SPYING ON YOUR SPOUSE IN NORTH CAROLINA
- One example of spying often comes to mind first—the use of a private investigator to follow and gather information on a person, their habits, their expenditures, their relationships, and their conversations;
- Similar to this, your spouse may simply follow you;
- Your spouse may also spy on you with video cameras or “nanny cams”;
- There is always reading all of a person’s communications such as emails, texts, mail, social media, or listening to phone calls;
- Installation of GPS tracking on a person’s vehicle or phone provides another method of spying; or
- Similar to the use of cameras your spouse may “bug” your home, office, or other common space.
Obviously this isn’t an exhaustive list, so stay alert.
- Some people are simply paranoid for any number of reasons. Perhaps they’re insecure, or maybe they were hurt before and want to avoid a reoccurrence;
- Others want to control those around them, and spying is definitely a form of control. If this is the case, spying could lead to more dangerous forms of control; and you should seek help immediately;
- If you have something to hide from your spouse, they may sense that and want the truth. This could be an affair, an addiction, mis-management of money, or a lie about where you spend your time;
- They may believe your marriage faces separation or divorce, and they want to find evidence of marital misconduct to use in divorce proceedings or custody hearings. This type of information may be especially beneficial when it comes to claims for alimony. For more information on alimony, see this article; or
- A spouse who has been cheated on may even want to sue the paramour for alienation of affection or criminal conversation. There is also the possibility of criminal charges against the paramour.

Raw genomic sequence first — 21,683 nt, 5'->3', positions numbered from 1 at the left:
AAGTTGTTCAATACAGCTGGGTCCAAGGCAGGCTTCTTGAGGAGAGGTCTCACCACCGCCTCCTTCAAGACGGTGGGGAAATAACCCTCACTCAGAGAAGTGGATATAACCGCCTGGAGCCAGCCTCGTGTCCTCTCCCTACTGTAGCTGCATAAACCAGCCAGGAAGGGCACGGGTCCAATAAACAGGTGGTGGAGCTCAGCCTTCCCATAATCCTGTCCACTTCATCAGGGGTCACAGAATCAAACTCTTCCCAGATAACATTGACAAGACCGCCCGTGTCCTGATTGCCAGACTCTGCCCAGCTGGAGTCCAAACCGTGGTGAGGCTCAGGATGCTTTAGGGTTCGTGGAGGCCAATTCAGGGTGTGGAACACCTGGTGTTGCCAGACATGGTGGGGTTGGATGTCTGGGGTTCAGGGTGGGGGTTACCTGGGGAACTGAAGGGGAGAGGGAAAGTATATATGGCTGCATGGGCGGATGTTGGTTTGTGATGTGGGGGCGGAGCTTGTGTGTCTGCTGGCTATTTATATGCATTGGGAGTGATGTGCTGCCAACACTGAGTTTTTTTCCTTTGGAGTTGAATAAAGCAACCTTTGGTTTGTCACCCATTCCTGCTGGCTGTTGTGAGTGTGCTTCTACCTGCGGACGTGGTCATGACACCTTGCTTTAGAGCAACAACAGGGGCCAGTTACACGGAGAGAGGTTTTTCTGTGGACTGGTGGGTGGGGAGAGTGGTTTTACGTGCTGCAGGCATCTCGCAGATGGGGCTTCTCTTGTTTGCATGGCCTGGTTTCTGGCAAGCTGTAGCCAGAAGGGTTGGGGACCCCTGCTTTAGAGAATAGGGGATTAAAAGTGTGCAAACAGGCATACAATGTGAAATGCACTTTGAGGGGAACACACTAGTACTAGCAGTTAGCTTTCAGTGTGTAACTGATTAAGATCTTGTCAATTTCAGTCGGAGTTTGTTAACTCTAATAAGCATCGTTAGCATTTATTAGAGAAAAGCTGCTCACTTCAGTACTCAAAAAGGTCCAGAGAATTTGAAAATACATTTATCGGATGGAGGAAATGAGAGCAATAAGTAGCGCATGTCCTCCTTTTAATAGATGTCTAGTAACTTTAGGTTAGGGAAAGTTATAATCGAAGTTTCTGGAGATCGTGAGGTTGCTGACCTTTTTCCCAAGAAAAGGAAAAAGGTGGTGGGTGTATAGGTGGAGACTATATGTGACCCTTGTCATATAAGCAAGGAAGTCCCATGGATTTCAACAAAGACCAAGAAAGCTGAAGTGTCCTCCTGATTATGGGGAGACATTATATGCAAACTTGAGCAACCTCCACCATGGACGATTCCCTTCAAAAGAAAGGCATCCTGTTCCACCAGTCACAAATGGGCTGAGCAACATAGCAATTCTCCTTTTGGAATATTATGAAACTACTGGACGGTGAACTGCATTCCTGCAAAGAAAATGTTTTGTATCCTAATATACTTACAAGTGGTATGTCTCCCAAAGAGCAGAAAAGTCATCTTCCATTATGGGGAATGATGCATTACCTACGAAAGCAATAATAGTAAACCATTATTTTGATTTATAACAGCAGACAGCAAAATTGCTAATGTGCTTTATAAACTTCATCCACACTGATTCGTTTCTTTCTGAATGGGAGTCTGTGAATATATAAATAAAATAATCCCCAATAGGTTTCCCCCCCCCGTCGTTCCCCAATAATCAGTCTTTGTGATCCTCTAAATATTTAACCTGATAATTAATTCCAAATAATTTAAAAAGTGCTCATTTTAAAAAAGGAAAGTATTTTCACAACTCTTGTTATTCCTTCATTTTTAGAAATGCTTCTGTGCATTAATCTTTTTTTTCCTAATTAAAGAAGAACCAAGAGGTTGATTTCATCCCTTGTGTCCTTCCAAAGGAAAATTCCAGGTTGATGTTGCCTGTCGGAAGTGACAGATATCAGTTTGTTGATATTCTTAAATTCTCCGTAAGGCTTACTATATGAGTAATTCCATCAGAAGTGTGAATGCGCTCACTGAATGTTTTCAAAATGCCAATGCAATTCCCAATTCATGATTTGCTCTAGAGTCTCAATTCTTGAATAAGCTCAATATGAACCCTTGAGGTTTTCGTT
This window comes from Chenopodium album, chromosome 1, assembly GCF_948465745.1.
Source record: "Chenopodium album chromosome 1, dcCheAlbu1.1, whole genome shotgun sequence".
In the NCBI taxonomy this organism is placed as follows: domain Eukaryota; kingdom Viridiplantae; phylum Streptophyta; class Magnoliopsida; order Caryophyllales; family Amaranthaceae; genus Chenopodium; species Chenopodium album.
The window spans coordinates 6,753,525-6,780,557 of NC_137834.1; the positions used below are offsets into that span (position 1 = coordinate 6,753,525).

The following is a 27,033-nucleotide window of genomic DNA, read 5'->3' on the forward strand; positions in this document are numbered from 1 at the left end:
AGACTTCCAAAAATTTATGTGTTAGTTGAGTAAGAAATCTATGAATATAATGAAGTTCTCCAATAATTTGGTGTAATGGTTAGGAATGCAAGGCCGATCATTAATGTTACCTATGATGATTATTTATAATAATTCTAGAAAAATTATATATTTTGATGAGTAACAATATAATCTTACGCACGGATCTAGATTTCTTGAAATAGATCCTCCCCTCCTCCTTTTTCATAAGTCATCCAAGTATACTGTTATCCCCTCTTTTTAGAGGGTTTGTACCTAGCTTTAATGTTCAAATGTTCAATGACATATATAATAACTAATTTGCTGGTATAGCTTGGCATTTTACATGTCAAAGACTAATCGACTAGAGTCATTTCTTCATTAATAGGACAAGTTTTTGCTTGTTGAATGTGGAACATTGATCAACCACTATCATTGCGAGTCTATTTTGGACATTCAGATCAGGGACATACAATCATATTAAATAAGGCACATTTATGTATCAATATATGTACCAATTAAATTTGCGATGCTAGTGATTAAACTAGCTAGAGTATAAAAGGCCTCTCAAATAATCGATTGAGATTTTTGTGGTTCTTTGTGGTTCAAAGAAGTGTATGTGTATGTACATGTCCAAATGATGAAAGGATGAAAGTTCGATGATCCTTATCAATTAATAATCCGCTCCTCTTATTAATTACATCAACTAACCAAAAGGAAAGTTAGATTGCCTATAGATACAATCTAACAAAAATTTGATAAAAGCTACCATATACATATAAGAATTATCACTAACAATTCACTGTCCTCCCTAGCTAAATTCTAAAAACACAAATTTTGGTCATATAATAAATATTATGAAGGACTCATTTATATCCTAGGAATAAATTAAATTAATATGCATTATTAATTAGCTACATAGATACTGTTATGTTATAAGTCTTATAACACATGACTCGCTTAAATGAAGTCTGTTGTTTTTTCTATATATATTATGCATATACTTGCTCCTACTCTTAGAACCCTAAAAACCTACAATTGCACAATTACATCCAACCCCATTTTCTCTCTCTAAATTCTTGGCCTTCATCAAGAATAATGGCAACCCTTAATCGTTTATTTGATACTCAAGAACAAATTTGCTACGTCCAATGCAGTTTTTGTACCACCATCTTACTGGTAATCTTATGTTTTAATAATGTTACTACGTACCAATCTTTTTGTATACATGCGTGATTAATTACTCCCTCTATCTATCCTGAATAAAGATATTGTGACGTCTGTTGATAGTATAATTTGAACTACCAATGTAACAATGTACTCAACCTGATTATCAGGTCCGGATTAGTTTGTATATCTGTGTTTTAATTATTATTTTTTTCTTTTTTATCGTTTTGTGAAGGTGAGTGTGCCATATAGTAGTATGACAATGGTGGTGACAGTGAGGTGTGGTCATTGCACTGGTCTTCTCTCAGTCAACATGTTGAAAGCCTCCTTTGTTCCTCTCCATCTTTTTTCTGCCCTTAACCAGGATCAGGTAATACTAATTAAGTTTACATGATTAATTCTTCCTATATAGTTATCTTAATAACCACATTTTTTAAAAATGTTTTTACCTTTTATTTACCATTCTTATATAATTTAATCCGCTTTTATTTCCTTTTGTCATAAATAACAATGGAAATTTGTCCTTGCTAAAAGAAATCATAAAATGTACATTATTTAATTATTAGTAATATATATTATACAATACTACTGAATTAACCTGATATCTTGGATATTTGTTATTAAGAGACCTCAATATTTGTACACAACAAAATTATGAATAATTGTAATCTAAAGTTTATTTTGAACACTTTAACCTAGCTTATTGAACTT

Regardless of why your spouse is spying there are some steps you can take.
- First, as mentioned above, if your spouse’s spying shows a preliminary step to deeper control issues and you feel threatened, seek help now. Do not wait until the situation escalates. You can read our article here on Domestic Violence;
- If you have done something you are hiding from your spouse, you could simply admit it, seek reconciliation, and agree to counseling. This could be the start of a journey toward renewal in your marriage, but you should consult with a lawyer before you admit to something;
- On the other hand, if you have nothing to hide, confront your spouse and offer to share passwords or allow them to install GPS software on your phone. Total transparency goes a long way to rebuild or strengthen trust in each other;
- A candid conversation and commitment to ask the hard questions presents another way to confront your spouse when you have nothing to hide. Ask them why they feel the need to spy on you. You may choose to seek counseling with this option as well;
- You may decide to make it harder for your spouse to spy on you. A standard anti-virus software on your computer can assist with this. You may also change passwords, check for hidden “bugs,” or watch out for anyone following you. You can also hire an expert to scan your home, office, computer, or phone for hidden “bugs” or programs; or
- Once you discover your spouse is spying on you, you may decide the damage of this mistrust is irreparable. Contact us for more information about how to proceed toward divorce. For more information on what Absolute Divorce means, read this article.
If you feel threatened, or find out that your spouse has used illegal methods to spy on you, you do have options.
If you feel threatened you may also seek a domestic violence order of protection. An order of this type would make it a crime for the person to harass, follow, or contact you. Read more about domestic violence here.
You may file a civil action against your spouse for invasion of privacy. Invasion of privacy includes each of the methods of spying listed above. In addition, issues such as persistent or harassing telephone calls or messages fall in this category. A judge may determine monetary compensation must be paid by the spying spouse to the victim. These amounts could reach into the thousands or tens of thousands of dollars.
Federal Wire Tapping Act
When a spouse installs spyware on phones or computers or records phone calls or other conversations, he or she may be in violation of this federal act. A Court has several options when it finds a person guilty. The first option simply demands the removal of any spyware or cessation of recording. The Court may fine the person up to $500 per repeat violation or even sentence a person up to five years in prison.
North Carolina Electronic Surveillance Act
State law categorizes violation of this Act as a Class H Felony. Damages for this violation are $100 per day, up to $1,000. In addition to this amount, the Court may require a person to pay punitive damages and/or attorney’s fees to the victim.